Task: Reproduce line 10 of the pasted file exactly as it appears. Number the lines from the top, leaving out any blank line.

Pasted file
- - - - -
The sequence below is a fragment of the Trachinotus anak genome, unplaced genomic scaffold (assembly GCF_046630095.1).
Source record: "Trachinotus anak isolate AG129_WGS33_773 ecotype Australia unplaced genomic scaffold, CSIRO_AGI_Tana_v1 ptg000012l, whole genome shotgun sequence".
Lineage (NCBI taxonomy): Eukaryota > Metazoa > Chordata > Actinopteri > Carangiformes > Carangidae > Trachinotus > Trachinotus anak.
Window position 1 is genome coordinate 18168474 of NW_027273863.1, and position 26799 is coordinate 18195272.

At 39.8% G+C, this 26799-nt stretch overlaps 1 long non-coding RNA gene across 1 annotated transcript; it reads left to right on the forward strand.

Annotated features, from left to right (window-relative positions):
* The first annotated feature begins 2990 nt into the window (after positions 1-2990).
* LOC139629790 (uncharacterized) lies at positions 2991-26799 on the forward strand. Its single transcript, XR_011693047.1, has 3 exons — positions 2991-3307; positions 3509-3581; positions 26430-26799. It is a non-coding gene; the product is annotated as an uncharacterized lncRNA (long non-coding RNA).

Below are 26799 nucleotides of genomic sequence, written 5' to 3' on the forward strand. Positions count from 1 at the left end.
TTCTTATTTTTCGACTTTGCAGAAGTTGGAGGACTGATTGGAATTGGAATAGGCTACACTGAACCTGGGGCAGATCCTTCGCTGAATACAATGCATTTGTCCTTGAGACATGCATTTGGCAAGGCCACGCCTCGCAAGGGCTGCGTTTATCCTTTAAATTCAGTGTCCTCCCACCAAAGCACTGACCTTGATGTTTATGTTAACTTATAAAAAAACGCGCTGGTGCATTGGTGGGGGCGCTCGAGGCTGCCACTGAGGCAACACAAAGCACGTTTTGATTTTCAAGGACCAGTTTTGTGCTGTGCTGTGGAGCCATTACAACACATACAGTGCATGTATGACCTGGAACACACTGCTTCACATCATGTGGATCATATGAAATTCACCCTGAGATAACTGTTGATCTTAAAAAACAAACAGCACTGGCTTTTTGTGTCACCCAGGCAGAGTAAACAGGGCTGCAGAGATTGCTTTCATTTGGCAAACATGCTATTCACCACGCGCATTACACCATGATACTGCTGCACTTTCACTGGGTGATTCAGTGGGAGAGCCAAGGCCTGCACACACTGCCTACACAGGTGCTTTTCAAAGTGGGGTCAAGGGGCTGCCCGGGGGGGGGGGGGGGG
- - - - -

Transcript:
TTCTTATTTTTCGACTTTGCAGAAGTTGGAGGACTGATTGGAATTGGAATAGGCTACACTGAACCTGGGGCAGATCCTTCGCTGAATACAATGCATTTGTCCTTGAGACATGCATTTGGCAAGGCCACGCCTCGCAAGGGCTGCGTTTATCCTTTAAATTCAGTGTCCTCCCACCAAAGCACTGACCTTGATGTTTATGTTAACTTATAAAAAAACGCGCTGGTGCATTGGTGGGGGCGCTCGAGGCTGCCACTGAGGCAACACAAAGCACGTTTTGATTTTCAAGGACCAGTTTTGTGCTGTGCTGTGGAGCCATTACAACACATACAGTGCATGTATGACCTGGAACACACTGCTTCACATCATGTGGATCATATGAAATTCACCCTGAGATAACTGTTGATCTTAAAAAACAAACAGCACTGGCTTTTTGTGTCACCCAGGCAGAGTAAACAGGGCTGCAGAGATTGCTTTCATTTGGCAAACATGCTATTCACCACGCGCATTACACCATGATACTGCTGCACTTTCACTGGGTGATTCAGTGGGAGAGCCAAGGCCTGCACACACTGCCTACACAGGTGCTTTTCAAAGTGGGGTCAAGGGGCTGCCCGGGGGGGGGGGGGGGG